- Page 1 Rayman Origins
- Page 2 Sound, Vision and Design
Secondly, the sound. While you can’t really compare Rayman
Origins to the likes of Lumines or Child of Eden, there’s something wonderful
going on in the synchronicity between the visuals, the gameplay and the sound.
As Rayman hoovers up the floating lums – his equivalent of Sonic’s rings or
Mario’s coins – there’s always a tinkle that seems to integrate perfectly with
whatever nutty music is playing. Grab one of the special ‘king’ lums and a
manic little tune plays, encouraging you to grab high-value lums in the limited
time that they’re available. The use of musical platforms and switches in later
levels only adds to the impression. We mean it as a complement when we say that
Rayman Origins sounds just as bizarre as it looks.
Thirdly, the level design. Sure, Rayman Origins relies
heavily on platform fundamentals, and if you traced every idea back you could
probably find it somewhere in Mario, Sonic, Donkey Kong Country or Oddworld.
Yet it’s a game where new platform types, new enemies, new ideas and new
surfaces are hurled in with reckless abandon at a rate that makes even Super
Mario 3D Land look slightly tame by comparison. There are superb swimming bits
where sinister claws can only be held at bay by hanging around illuminated deep-sea
fish, shooty bits that hark back to the days of R-Type and Gradius, and even
platform staples like the disappearing platform or the falling block are given
a new twist by the anarchic cartoon presentation. The desert world includes the
finest application of the didgeridoo in gaming history. On one level Rayman
Origins is like every other great platformer you’ve ever played, yet on another
level you’ve never played anything like this.
Fourthly and finally, the multiplayer. We won’t pretend that
Rayman Origin’s single-screen, co-op multiplayer is as smart or as engineered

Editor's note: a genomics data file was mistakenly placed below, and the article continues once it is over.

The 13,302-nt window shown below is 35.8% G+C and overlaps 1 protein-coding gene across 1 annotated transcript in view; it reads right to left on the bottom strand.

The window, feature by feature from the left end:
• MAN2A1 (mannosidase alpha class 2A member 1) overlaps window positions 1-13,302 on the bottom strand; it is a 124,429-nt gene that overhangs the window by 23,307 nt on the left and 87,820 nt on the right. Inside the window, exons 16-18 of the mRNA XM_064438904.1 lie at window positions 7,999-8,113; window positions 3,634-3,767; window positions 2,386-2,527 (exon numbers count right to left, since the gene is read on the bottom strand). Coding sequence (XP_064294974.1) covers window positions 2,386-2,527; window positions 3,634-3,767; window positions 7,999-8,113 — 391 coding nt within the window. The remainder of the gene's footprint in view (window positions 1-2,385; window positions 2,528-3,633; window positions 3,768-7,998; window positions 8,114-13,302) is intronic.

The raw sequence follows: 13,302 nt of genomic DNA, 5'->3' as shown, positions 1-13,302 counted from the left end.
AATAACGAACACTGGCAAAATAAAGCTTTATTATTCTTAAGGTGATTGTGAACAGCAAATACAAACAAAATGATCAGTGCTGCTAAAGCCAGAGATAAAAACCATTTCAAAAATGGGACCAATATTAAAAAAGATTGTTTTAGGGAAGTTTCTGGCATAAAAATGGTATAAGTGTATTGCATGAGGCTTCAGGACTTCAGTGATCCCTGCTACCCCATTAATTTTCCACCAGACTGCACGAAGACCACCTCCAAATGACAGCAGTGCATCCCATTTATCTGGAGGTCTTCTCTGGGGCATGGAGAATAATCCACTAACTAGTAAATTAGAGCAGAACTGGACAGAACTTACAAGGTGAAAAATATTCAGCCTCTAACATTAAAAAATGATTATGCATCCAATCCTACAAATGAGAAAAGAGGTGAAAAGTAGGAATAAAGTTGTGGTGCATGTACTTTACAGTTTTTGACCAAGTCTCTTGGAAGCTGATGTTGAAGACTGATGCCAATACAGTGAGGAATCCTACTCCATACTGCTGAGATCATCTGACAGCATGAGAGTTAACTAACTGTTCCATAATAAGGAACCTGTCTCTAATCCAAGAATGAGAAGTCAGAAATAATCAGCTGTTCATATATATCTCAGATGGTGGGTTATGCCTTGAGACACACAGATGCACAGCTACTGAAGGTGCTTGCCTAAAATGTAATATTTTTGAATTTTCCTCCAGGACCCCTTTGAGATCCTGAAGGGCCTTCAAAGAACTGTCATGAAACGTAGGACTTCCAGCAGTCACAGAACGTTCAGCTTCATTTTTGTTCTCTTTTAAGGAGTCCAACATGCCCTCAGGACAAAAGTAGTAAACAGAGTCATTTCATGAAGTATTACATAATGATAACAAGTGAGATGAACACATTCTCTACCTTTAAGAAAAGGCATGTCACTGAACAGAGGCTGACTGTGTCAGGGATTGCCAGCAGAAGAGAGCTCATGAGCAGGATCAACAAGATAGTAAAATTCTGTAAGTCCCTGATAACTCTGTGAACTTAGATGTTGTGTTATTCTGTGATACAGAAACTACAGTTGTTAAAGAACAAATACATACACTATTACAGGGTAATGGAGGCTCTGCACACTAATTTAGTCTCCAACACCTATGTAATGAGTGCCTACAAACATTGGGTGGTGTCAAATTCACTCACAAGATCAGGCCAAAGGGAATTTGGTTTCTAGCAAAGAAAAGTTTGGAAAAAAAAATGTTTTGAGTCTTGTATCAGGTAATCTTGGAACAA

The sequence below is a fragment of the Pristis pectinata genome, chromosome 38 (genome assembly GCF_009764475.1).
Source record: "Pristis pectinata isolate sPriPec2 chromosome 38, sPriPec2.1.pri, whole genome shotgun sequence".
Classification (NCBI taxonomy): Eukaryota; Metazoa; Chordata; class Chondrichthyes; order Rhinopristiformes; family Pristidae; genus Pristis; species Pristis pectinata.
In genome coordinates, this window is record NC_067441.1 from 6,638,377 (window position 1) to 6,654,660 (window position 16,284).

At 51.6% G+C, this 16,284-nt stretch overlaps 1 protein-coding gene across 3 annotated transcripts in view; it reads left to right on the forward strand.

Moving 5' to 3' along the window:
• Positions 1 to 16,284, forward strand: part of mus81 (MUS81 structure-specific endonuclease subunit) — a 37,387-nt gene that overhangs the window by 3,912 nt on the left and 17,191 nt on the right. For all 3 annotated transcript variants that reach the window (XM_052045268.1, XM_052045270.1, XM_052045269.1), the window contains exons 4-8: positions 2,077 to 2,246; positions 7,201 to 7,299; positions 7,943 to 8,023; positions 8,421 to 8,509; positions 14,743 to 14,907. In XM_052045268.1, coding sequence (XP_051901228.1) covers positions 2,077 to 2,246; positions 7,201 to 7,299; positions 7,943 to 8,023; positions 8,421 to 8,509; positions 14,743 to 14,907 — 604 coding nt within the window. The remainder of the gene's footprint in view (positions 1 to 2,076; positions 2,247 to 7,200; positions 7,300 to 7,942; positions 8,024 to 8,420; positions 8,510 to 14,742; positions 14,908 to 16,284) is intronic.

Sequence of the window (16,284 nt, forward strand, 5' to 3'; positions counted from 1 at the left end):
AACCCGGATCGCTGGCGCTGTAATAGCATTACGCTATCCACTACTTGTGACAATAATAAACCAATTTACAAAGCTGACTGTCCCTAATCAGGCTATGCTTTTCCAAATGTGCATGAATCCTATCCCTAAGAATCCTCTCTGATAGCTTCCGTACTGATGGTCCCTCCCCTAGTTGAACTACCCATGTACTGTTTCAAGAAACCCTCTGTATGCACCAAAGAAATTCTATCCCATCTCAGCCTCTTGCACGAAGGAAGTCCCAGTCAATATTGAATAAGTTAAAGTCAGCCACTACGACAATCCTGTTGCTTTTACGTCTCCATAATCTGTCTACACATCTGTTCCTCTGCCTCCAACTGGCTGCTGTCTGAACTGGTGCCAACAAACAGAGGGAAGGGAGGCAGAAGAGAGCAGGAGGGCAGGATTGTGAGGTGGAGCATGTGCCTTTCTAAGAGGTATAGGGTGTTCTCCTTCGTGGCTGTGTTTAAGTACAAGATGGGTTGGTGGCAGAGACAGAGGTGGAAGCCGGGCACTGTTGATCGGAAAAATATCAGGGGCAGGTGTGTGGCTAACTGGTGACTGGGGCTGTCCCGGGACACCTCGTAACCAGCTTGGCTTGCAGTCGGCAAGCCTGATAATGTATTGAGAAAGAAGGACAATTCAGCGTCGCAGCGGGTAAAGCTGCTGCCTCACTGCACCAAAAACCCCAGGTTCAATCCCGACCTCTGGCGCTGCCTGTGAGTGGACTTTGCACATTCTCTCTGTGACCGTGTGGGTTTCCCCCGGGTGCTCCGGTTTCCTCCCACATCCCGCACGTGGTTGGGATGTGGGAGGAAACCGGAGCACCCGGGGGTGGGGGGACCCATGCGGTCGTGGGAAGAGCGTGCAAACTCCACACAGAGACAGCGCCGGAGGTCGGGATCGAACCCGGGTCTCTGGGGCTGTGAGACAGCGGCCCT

for co-op play as Trine or New Super Mario Bros Wii, but as you bounce along
with a friend (or three), each in a different unlockable costume, the game has
a thoroughly Gallic joie de vivre. Killed friends can be saved if you can reach
their floating bubble, and the co-op can make some of the tougher levels a
little less heavy going (though not by much). Like New Super Mario Bros Wii, it’s
a game you want to play with kids – If only so you can bore them to death with
tales of how gaming was back in the day.
Rayman Origins has its faults. Sometimes you can see that
there’s been such an emphasis on style that key game mechanics go practically
unexplained – a mistake you’ll never catch Nintendo making. There are also a
few painful difficulty spikes, though nothing too unfair or punitively tricky.
It’s not quite as epic as some of the Mario titles, but it is a game born of
love for a character and love for a genre. It’s the kind of game that
leaves you feeling good.
Rather unexpectedly and against stiff competition, Rayman Origins is the best platformer
of the year. With its bright colours, HD cartoon graphics and jubilant
silliness it won’t be for everyone, but it’s a great game for families,
nostalgia addicts, and anyone who has ever loved the simple joys of running
and jumping left to right.